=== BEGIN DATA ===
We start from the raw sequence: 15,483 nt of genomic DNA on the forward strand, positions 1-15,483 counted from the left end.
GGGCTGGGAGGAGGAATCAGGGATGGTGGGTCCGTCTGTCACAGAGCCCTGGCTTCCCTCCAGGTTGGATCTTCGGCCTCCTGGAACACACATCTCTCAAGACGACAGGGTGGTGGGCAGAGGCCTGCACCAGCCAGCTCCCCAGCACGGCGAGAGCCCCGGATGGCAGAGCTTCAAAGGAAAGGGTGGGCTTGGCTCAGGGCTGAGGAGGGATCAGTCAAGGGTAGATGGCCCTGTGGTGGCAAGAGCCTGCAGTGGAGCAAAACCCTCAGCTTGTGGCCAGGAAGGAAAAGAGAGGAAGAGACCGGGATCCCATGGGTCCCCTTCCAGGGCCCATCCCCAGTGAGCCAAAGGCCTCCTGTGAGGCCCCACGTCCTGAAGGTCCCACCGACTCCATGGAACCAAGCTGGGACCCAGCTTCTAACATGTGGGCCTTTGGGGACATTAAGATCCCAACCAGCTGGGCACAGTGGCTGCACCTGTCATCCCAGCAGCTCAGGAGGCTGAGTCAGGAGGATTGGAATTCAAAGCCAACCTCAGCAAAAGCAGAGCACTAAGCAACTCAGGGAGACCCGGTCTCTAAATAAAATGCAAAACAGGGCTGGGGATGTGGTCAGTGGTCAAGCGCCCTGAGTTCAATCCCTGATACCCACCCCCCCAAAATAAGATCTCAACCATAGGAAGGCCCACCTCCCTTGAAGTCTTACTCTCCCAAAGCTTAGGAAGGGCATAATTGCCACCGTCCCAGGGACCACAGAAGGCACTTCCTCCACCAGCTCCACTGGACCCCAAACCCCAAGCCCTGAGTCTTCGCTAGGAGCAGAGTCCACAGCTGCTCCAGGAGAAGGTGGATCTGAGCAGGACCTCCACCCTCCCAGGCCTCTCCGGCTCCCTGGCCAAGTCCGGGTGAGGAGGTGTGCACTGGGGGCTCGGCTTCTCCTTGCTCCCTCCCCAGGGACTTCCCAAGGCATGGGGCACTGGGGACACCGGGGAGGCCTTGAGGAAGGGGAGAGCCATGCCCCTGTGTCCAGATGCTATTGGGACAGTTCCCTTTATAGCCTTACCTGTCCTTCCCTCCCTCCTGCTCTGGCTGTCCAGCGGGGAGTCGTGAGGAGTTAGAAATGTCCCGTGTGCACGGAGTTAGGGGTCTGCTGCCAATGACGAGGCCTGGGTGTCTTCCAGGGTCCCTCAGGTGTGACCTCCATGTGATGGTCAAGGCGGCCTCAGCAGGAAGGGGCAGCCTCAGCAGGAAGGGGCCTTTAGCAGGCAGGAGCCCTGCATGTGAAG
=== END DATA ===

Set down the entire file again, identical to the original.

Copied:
We start from the raw sequence: 15,483 nt of genomic DNA on the forward strand, positions 1-15,483 counted from the left end.
GGGCTGGGAGGAGGAATCAGGGATGGTGGGTCCGTCTGTCACAGAGCCCTGGCTTCCCTCCAGGTTGGATCTTCGGCCTCCTGGAACACACATCTCTCAAGACGACAGGGTGGTGGGCAGAGGCCTGCACCAGCCAGCTCCCCAGCACGGCGAGAGCCCCGGATGGCAGAGCTTCAAAGGAAAGGGTGGGCTTGGCTCAGGGCTGAGGAGGGATCAGTCAAGGGTAGATGGCCCTGTGGTGGCAAGAGCCTGCAGTGGAGCAAAACCCTCAGCTTGTGGCCAGGAAGGAAAAGAGAGGAAGAGACCGGGATCCCATGGGTCCCCTTCCAGGGCCCATCCCCAGTGAGCCAAAGGCCTCCTGTGAGGCCCCACGTCCTGAAGGTCCCACCGACTCCATGGAACCAAGCTGGGACCCAGCTTCTAACATGTGGGCCTTTGGGGACATTAAGATCCCAACCAGCTGGGCACAGTGGCTGCACCTGTCATCCCAGCAGCTCAGGAGGCTGAGTCAGGAGGATTGGAATTCAAAGCCAACCTCAGCAAAAGCAGAGCACTAAGCAACTCAGGGAGACCCGGTCTCTAAATAAAATGCAAAACAGGGCTGGGGATGTGGTCAGTGGTCAAGCGCCCTGAGTTCAATCCCTGATACCCACCCCCCCAAAATAAGATCTCAACCATAGGAAGGCCCACCTCCCTTGAAGTCTTACTCTCCCAAAGCTTAGGAAGGGCATAATTGCCACCGTCCCAGGGACCACAGAAGGCACTTCCTCCACCAGCTCCACTGGACCCCAAACCCCAAGCCCTGAGTCTTCGCTAGGAGCAGAGTCCACAGCTGCTCCAGGAGAAGGTGGATCTGAGCAGGACCTCCACCCTCCCAGGCCTCTCCGGCTCCCTGGCCAAGTCCGGGTGAGGAGGTGTGCACTGGGGGCTCGGCTTCTCCTTGCTCCCTCCCCAGGGACTTCCCAAGGCATGGGGCACTGGGGACACCGGGGAGGCCTTGAGGAAGGGGAGAGCCATGCCCCTGTGTCCAGATGCTATTGGGACAGTTCCCTTTATAGCCTTACCTGTCCTTCCCTCCCTCCTGCTCTGGCTGTCCAGCGGGGAGTCGTGAGGAGTTAGAAATGTCCCGTGTGCACGGAGTTAGGGGTCTGCTGCCAATGACGAGGCCTGGGTGTCTTCCAGGGTCCCTCAGGTGTGACCTCCATGTGATGGTCAAGGCGGCCTCAGCAGGAAGGGGCAGCCTCAGCAGGAAGGGGCCTTTAGCAGGCAGGAGCCCTGCATGTGAAG